Conspirators Indicted In Online Malware Attacks Against Financial Accounts

October 19, 2015

If you enjoy being scared, I guess you can watch one of the Sharknado movies or maybe go for a marathon session of some zombie television series. Of course, Halloween is coming up, so maybe just hang in there a few more days. On the other hand, some recent news stories may scare the crap out of you with just as much effectiveness. Consider the recent announcement by the Department of Justice ("DOJ") that it had purportedly shut down yet another criminal conspiracy to infect computers with botnet malware.

Case In Point

On October 13, 2015, DOJ unsealed a nine-count Indictment in the Western District of Pennsylvania charging Andrey Ghinkul, a/k/a "Andrei Ghincul" a/k/a/ "Smilex", 30, of Moldova with criminal conspiracy, unauthorized computer access with intent to defraud, damaging a computer, wire fraud and bank fraud.Purportedly $10 million in U.S. losses are attributed to the conspiracy. Ghinkul was previously arrested on Aug. 28, 2015 in Cyprus and is awaiting efforts to extradite him back to the United States. United States of America v. Andrey Ghinkul (Indictment, 15-CR-00198, WDPA, September 16, 2015)

NOTE: An Indictment merely contains allegations and defendants are presumed innocent unless and until proven guilty beyond a reasonable doubt in a court of law.

Botnet Conspiracy

The Indictment alleges that a criminal conspiracy using Botnets and phishing emails to infect computers with malware designed to steal confidential personal and financial information of its victims. The Botnets at issue were designed to defeat antivirus programs.

The Indictment alleges the conspirators stole their victims information and used those credentials undertake the fraudulent electronic transfers of millions of dollars from the victims' bank accounts into the accounts of so-called intervening "money mules", who then transferred the stolen funds to other conspirators.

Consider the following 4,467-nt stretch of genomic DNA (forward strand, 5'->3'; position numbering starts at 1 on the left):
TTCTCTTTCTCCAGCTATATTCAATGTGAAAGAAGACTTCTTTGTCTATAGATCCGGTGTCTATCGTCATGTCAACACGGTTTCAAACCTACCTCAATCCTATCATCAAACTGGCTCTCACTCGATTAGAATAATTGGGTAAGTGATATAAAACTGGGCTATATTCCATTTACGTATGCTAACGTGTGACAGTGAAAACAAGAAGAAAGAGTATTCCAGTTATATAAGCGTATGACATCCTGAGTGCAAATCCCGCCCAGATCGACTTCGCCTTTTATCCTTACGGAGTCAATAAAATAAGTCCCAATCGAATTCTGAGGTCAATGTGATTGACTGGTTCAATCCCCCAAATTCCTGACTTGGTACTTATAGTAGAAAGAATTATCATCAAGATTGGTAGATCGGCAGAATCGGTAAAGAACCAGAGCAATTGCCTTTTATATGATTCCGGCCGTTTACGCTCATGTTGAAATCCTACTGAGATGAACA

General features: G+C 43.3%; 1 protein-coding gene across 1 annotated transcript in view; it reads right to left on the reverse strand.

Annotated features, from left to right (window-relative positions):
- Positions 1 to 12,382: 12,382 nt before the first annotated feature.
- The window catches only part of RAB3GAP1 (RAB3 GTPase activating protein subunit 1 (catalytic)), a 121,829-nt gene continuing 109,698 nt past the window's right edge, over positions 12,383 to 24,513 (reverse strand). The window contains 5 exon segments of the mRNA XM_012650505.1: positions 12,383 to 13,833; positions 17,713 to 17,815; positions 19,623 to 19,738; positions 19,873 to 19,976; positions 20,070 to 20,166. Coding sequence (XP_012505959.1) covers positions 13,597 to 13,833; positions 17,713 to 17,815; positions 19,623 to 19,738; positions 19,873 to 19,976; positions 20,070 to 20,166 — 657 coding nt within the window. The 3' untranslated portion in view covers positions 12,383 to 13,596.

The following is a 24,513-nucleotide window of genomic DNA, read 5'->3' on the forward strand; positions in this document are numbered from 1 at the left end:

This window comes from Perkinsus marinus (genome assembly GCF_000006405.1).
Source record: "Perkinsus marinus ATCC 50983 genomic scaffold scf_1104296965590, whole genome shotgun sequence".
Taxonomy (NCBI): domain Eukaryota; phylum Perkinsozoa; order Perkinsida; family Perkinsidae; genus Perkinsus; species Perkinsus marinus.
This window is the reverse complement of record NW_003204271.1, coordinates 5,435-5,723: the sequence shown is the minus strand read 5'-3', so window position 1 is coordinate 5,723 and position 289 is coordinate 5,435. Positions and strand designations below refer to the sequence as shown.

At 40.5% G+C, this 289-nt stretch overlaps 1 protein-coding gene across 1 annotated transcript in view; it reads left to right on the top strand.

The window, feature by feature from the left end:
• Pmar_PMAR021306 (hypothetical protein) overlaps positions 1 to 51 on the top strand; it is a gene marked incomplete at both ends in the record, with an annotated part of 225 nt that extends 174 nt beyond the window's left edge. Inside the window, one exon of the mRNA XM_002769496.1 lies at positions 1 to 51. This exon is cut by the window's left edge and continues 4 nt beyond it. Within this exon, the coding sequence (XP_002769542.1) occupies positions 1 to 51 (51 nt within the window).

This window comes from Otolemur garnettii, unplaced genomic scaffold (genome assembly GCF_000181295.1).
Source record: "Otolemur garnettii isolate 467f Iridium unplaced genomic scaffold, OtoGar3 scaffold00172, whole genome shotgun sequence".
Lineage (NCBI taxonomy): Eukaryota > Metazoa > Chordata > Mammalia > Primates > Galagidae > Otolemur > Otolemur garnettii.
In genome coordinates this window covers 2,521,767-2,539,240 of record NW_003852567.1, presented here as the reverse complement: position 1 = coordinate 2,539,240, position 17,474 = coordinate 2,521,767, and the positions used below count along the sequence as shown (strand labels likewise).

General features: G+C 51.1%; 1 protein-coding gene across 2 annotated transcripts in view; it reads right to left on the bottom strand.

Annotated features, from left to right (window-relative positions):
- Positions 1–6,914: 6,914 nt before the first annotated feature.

As set forth in the Indictment (footnote omitted):

2) Keystroke logging is the action of recording (for logging) the keys struck on a keyboard. This action is usually done surreptitiously by a computer program (i.e., keylogger) to capture the keys typed on a computer without the typist's knowledge. Malware that uses keystroke logging often will provide the captured keystrokes to the individual who caused the malware to be installed or to a place designated by the individual. Through keystroke logging, individuals ar able to obtain online banking credentials as soon as the user of the infected computer logs into their account. After obtaining this information, these individuals can access the victim's online bank account and execute unauthorized electronic funds transfers ("EFT"), such as Automated Clearing House ("ACH") payments or wire transfers, to accounts they control.

The Nitty Gritty of Malware

The Indictment offers some explanation about one of the malwares, the Bugat, used in this criminal conspiracy:

8) Bugat malware is generally distributed through a process known as "phishing", where spam emails are distributed to victims.. The emails appear legitimate and are carefully crafted to entice the victim to click on a hyperlink or to open an attached file. In the event a user clicks on a hyperlink, the user is then usually redirected to an exploit kit, which is a web based software program that scans the victim's computer and operating systems for vulnerabilities and upon discovering one, forces the download of a malicious file upon the victim. In the event the victim opens an attached file, he is then directly infected either by the Bugat malware, or bay a loader program, which then downloads the Bugat payload without the victim's consent or knowledge.

9) Bugat, like most modern malware families, is specifically crafted to defeat antivirus and other protective measures employed by victims. As the individual behind Bugat improved the malware and added functionality, the name of the malware changed, at one point being called "Cridex," and later "Dridex." . . . 

Go Phish

The Indictment offers several examples of the allegedly criminal transfers that were facilitated by a phishing email sent to a Penneco Oil employee:

  • Dec. 16, 2011, $999,000 transferred from the Sharon, PA, City School District's account at First National Bank to an account in Kiev, Ukraine;
  • Aug. 31, 2012,  $2,158,600 was transferred from a Penneco Oil account at First Commonwealth Bank to an account in Krasnodar, Russia;
  • Sept. 4, 2012, of $1,350,000 from a Penneco Oil account at First Commonwealth Bank to an account in Minsk, Belarus; and 
  • Sept. 4, 2012, $76,520 transferred from a Penneco Oil account at First Commonwealth Bank to an account in Philadelphia.  

In addition to the Indictment, the FBI is now authorized pursuant to a civil injunction to redirect automated requests by victim computers for additional instructions to substitute servers. Victims may use the US-CERT webpage Alert (TA15-286A) Dridex P2P Malware for assistance on how to remove the malware:

READ the Full-Text Indictment

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